There was a lot of publicity before Christmas about the decision of cinemas to ban the Church of England advert based on the Lord’s Prayer, and various of my friends wrote very well about the importance, radicalism and simplicity of that text.
My new year’s resolution is to be better at “forgive us our trespasses, as we forgive those who trespass against us”.
The discipline of that line is that to forgive, you have to understand, and empathy, when you are angry or hurt, is difficult.
I have always tried to maintain this discipline – I think Tower Hamlets politics would have broken me by now if I had remained angry about every threat, insult or lie. It is sometimes harder when the pain is more personal. I will do better.
There is something liberating about reading a book which explains something you had on some level always known.
“Inventing the Individual: the Origins of Western Liberalism”, by Larry Siedentop, has just done exactly that.
He sets out how the radical message of Christianity, that we are all of equal value before God, was built on through Paul and Augustine and many others through the ages, until it shaped the way the Catholic church reformed, with a representative structure that recognised that church authority lay with the collective membership, not just the Pope. That then informed that way in which nation states in Europe were constituted, and gave us the framework for western liberalism – equal status leads to the assertion of natural law, basic human rights, and then the case for self government.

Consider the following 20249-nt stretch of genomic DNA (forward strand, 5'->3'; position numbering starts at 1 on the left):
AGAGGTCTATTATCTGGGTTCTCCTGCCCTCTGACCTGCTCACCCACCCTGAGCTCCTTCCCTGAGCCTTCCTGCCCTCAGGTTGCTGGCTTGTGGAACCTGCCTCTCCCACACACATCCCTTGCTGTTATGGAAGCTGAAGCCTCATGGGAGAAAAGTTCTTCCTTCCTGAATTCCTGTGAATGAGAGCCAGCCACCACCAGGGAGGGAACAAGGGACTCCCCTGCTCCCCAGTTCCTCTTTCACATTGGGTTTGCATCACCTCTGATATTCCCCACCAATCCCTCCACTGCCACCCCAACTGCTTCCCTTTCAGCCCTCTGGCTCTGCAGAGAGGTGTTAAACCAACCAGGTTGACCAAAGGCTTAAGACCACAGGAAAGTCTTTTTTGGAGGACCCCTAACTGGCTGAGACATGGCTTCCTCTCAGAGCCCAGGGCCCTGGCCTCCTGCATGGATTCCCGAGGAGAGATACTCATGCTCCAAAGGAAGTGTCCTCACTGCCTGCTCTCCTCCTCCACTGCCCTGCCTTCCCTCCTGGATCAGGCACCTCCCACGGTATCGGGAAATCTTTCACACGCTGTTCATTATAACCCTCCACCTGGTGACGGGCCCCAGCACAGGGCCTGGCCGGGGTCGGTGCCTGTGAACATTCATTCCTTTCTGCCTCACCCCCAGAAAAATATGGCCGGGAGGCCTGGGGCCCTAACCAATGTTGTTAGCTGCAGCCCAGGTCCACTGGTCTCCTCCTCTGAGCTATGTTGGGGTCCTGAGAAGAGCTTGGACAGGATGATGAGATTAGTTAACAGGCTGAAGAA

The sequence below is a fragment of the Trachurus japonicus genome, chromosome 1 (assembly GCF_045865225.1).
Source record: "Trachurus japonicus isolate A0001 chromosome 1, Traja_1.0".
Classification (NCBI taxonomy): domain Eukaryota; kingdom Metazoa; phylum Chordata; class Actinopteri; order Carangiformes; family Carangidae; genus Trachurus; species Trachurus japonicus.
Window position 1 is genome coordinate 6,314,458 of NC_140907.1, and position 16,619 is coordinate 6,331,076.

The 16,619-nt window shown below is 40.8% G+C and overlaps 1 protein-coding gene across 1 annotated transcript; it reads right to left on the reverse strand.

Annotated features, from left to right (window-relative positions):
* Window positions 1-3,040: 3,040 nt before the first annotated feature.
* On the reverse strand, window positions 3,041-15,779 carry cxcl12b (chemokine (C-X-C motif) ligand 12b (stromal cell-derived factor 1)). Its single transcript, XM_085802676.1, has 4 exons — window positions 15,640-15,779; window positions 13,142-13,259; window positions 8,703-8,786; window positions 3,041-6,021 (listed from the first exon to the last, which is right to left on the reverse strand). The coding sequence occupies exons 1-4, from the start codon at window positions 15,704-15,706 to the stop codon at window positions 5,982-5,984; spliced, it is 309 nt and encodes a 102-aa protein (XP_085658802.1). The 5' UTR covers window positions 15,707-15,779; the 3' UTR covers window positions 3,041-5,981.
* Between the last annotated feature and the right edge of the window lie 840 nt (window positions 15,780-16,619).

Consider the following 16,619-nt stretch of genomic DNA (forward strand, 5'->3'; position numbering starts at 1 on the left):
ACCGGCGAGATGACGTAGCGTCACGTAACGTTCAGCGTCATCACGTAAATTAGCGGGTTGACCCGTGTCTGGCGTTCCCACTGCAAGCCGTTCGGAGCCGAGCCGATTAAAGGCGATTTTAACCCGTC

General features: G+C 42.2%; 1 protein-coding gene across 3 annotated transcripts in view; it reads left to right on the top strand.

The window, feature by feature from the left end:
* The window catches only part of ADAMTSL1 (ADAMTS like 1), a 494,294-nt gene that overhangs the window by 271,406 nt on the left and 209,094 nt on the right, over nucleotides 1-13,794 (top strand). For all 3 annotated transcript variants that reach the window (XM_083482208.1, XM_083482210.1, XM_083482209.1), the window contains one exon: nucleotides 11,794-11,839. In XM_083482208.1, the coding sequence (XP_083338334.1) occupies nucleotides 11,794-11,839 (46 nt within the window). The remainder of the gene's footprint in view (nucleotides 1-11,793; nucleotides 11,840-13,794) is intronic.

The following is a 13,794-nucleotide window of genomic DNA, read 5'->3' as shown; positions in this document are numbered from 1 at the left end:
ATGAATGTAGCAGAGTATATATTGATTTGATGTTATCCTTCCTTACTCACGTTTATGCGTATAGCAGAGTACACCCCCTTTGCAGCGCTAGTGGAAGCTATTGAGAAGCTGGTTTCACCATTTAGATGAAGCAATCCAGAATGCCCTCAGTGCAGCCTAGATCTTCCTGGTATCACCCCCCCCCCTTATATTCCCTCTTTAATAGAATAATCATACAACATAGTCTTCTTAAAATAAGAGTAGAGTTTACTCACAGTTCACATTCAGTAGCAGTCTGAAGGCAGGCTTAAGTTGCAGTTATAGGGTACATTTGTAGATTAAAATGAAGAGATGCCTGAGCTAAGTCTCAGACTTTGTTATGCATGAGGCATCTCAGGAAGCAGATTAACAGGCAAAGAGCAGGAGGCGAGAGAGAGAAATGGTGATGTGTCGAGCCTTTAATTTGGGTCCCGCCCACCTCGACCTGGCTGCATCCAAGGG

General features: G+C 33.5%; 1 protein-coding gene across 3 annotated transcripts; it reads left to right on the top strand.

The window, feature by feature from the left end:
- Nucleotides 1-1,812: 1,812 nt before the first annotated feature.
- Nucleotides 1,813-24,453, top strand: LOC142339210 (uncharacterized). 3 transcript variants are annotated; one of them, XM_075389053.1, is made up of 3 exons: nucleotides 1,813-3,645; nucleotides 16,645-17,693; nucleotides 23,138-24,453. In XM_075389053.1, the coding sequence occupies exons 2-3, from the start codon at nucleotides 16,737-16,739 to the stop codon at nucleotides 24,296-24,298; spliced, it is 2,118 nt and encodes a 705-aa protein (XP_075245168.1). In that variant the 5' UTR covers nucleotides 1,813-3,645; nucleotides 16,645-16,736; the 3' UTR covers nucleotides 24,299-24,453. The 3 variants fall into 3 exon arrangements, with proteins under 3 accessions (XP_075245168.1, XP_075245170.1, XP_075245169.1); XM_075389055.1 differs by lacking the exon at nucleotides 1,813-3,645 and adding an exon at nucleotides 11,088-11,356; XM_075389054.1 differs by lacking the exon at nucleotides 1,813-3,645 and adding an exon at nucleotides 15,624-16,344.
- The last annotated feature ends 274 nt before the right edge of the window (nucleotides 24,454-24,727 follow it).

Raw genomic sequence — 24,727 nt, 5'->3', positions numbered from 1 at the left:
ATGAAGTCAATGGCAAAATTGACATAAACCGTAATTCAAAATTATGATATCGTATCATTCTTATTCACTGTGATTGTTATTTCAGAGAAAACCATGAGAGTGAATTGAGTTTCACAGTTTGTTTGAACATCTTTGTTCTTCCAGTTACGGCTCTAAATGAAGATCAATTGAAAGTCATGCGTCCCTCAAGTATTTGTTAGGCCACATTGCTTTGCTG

The importance of free will and human agency in Christianity also led to secularism – because Christianity should teach us to value every individual, and individuals must choose their own faith, nation states created space for a public sphere where those who had not chosen Christianity could live freely alongside those who had. This is important because, too often, the European tolerance of others faiths is portrayed as a lack of commitment to faith. For some, it may be, but peaceful co existence with and respect for those of all faiths and none is not a compromise for Christianity, it is at its heart. Love your neighbour, who ever they are.
This book is an extraordinary account of the history of how Christian theology shapes how we live.